The ghost town of Gold Road stands beside the highway near the mine.  The buildings are mostly all gone (there was nothing left standing higher than waist height).  Apparently it was a town until 1942 (i.e. they had a post office) but by 1949 it was razed in order to save taxes.



You can also catch glimpses of the parallel stage coach road.  I told Evie she could get out and walk it since she wanted to get in horse and buggy so bad.  She pursed her lips and squinted her eyes at me.

Round about this time, we came into a situation.  I’m not gonna sugar coat it, Scott was right and I was wrong.  100%.  I was more than wrong, I was distracted and I actually got in the way.  Not cool.  Poor form, Warren.  Get your shit together, woman.

On the right side of the road was a wild mule.  They’re all over the place out there – descendents of the miners’ mules.  I got excited because I always do when I see a wild animal.  Meanwhile on the opposite side of the road was a white truck, pulled over… ostensibly looking at the mule as well.  I told Scott to slow down.  He did.  As I was taking pictures, the man from the truck approached Scott.  Scott was courteous. I wasn’t paying attention.  Somehow the man said something about wanting to show us pictures of the mules in Oatman on his ipad and was insistent that we stay put.  Then his full grown, 220 lb adult “son” started walking towards the car in Scott’s blindspot.  In retrospect, their aggressiveness to try to get us to stay was wrong.  I, however, was worried about getting this stupid picture:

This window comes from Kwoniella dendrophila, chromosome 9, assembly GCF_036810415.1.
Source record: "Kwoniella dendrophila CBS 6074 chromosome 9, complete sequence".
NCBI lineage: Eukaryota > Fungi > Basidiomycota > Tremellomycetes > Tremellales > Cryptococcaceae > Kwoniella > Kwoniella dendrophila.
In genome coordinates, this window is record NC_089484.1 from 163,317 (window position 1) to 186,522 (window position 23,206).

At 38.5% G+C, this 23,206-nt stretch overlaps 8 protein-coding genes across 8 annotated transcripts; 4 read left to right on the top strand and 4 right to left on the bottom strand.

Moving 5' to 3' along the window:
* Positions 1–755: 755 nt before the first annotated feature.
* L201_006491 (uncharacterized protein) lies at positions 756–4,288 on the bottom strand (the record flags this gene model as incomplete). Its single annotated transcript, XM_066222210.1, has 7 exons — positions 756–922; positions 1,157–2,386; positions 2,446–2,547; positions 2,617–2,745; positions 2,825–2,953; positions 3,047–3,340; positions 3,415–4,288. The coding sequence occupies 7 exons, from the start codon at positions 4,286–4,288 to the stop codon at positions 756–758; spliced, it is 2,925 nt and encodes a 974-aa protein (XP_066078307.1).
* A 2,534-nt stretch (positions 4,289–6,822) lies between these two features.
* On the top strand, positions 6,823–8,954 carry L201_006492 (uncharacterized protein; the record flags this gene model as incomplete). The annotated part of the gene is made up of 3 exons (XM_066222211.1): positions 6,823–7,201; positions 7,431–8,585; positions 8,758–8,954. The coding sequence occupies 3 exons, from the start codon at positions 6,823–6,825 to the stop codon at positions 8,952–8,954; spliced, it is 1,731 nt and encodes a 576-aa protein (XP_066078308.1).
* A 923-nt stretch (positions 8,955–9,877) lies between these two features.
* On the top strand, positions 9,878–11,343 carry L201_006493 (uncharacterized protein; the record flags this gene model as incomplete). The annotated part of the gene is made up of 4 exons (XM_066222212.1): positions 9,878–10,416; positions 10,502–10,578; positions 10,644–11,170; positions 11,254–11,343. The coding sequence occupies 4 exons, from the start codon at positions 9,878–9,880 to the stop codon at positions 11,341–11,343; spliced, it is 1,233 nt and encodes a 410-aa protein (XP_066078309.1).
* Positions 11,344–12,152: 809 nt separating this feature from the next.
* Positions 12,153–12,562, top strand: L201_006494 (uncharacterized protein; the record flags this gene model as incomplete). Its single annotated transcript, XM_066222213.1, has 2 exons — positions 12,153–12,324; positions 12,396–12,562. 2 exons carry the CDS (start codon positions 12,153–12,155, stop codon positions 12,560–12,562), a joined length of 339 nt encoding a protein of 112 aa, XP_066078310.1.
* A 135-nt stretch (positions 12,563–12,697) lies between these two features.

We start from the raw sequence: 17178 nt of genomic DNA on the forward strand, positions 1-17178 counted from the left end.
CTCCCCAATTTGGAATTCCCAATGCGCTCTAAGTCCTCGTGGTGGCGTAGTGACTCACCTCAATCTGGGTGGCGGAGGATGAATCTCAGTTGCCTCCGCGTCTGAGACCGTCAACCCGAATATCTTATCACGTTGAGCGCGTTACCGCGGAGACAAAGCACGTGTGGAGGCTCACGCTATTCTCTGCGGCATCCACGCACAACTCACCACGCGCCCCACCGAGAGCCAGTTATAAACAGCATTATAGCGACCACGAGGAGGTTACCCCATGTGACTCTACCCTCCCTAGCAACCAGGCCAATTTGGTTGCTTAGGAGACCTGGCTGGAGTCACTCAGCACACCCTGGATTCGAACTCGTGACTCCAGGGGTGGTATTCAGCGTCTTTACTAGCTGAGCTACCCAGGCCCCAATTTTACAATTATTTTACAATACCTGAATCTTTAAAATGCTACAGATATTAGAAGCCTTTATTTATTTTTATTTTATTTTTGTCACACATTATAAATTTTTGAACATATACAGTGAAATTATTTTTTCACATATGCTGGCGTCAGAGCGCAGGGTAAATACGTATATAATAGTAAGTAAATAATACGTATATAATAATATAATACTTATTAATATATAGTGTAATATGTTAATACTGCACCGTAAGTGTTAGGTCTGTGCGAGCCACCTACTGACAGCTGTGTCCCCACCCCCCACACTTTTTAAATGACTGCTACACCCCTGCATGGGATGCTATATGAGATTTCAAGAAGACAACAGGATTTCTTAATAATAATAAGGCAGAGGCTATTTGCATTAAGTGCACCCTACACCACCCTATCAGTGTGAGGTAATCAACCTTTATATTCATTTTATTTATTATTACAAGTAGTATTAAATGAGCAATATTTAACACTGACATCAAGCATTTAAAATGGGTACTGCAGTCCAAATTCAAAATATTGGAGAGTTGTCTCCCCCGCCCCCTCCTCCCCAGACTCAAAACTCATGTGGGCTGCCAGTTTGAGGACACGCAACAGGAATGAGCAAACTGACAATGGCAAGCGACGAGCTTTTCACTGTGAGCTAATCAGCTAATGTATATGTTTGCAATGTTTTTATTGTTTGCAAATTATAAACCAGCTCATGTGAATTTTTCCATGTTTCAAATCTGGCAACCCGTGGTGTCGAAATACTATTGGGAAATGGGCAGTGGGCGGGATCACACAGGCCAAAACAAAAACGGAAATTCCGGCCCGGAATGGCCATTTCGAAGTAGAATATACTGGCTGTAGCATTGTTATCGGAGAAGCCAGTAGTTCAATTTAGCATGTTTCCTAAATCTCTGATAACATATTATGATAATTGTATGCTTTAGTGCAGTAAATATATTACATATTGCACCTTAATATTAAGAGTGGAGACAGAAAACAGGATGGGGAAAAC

Scott’s spidey sense was going off big time.  While I was demanding that he stop moving the car, he was already pulling away.  That was absolutely the right call.  He took a heaping of shit when it went down though.  Mea culpa.

Thankfully, Scott lives by our golden rule: you always always always follow your gut.  What your gut says, you do.  No questions.  No second guessing.  (The silver rule is treat others how you want to be treated.)  He took off out of there like a bat outta hell.  I’m so glad.  No way to know if it was anything.  Maybe it really was some dude and his son.  But you know what, we’re all safe.  We may have come off as rude.  I’ll gladly take the karma hit.

So Oatman, “a classic ghost town”… not even close to accurate.  It’s a thriving tourist trap full of people (500,000 visitors a year) and 150 full-time residents.Unless you want to hang with overweight biker types swigging beer in an outdoor cafe (normally I would, but it’s hard with the kids) it’s a pass for Oatman. The town was so busy we had to crawl through it.  Every trinket and piece of junk being hawked was from China.  The buildings on the main street looked authentic, but that’s about it.  Go for the drive, don’t stay for the sights.





So why aren’t there any pictures of the kids?  Oh… that’s because they decided to nap through the entire car ride.  So much for my grand plans….  Maybe next time?